Archaeologists excavating a 3,500-year-old cemetery have discovered an ancient Egyptian "Book of the Dead" filled with spells to guide the deceased in the afterlife.

The scroll, which was revealed as part of a presentation of the latest archaeological finds from the Tuna al-Gebel cemetery in central Egypt, is estimated to be 43 to 49 feet long.

Such scrolls were a common component of burials in ancient Egypt, and their incantations were a form of supernatural "travel insurance", according to Sara Cole, an assistant curator in the Antiquities Department at the J. Paul Getty Museum, speaking to The New York Times.

An early examination of the scroll found in Tuna al-Gebel revealed a mention of the "Book of the Dead," the Egyptian Ministry of Tourism and Antiquities said in a statement on October 15 translated from Arabic.

The scroll was not the only treasure found at the site, which was established during the New Kingdom dating back to circa 1550 to 1070 BCE.

Archaeologists found mummies, thought to belong to high-ranking officials, some of which were still in their ornate stone sarcophagi in good state of preservation, per Live Science.

This includes the mummy of Ta-de-Isa, the daughter of a high priest, Live Science reported.

The find also uncovered rare canopic jars made of alabaster, used to store spiritually important organs during mummification, and "thousands" of amulets, per the statement.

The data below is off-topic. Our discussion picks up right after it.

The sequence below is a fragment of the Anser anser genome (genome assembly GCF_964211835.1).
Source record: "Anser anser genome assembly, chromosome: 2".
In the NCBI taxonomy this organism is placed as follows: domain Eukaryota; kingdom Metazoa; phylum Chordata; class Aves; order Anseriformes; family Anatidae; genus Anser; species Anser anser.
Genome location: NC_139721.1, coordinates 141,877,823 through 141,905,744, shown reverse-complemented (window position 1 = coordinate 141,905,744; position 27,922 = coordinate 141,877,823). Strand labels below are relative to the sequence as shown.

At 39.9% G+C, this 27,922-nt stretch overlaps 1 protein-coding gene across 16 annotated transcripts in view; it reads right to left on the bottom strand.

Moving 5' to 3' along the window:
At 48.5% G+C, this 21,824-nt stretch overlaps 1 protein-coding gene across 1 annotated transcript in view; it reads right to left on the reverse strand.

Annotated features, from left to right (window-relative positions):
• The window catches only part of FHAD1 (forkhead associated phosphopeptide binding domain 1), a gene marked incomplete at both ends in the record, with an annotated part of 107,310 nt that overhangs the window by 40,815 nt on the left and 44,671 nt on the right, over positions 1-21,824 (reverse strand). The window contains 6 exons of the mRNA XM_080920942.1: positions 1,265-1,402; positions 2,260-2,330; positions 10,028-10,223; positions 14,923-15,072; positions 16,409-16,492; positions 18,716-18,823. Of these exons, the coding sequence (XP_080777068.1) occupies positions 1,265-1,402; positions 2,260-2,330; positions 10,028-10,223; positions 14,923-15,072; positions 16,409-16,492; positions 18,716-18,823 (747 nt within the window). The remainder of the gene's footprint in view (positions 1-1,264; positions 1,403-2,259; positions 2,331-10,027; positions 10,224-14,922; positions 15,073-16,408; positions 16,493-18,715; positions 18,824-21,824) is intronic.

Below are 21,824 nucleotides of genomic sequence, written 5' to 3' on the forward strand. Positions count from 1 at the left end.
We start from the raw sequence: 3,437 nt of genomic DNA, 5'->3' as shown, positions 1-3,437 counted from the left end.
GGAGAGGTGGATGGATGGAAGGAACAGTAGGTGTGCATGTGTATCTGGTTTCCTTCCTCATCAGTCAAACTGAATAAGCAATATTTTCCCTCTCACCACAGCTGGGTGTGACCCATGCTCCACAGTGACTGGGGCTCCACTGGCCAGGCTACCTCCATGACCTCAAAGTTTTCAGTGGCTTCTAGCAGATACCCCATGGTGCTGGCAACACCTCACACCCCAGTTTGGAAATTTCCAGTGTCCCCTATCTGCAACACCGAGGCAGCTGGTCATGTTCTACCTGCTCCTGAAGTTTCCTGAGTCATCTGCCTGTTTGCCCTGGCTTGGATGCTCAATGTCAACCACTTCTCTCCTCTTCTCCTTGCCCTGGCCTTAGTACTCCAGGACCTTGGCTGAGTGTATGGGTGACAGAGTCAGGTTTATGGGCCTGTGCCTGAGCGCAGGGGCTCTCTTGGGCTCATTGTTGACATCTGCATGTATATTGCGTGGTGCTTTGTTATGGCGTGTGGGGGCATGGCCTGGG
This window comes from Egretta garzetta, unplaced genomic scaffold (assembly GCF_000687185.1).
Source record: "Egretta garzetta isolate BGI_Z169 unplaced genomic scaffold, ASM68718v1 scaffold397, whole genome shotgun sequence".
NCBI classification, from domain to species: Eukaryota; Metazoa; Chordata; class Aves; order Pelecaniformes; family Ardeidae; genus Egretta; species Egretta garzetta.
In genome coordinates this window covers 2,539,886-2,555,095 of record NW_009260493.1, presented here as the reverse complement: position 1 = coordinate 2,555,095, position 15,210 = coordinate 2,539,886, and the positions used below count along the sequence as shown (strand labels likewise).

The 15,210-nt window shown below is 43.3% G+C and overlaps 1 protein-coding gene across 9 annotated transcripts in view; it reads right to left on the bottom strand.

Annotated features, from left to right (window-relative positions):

Canopic jars
Canopic jars found alongside the mummy. (Egyptian Ministry of Tourism and Antiquities)

Finding a copy of the "Book of the Dead" is not that uncommon. But it is "very rare" to find one still in the grave where it was buried, Foy Scalf, an Egyptologist at the University of Chicago, told Live Science in an email.

Scalf noted, however, that not much information has been released about the scroll, and it is difficult to know just how important it is without further scrutiny.

Lara Weiss, an expert on the "Book of the Dead" and CEO of the Roemer and Pelizaeus Museum in Germany, told Live Science that "if it's that long and well-preserved [then it's] certainly a great and interesting find."

The journey to the afterlife was thought to be quite difficult, and this set of instructions, placed with the deceased in the grave, was meant to help the spirit find its way there, John Taylor, the British Museum's Curator of Ancient Egypt and Sudan, said in a blog post in 2010.

These were quite pricey as you had to write your name into the scroll for it to work. Some were written from a template so that the name of the deceased could be added in a blank space. But the wealthiest could pick which spells they wanted to include, making these scrolls unique.

This article was originally published by Business Insider.

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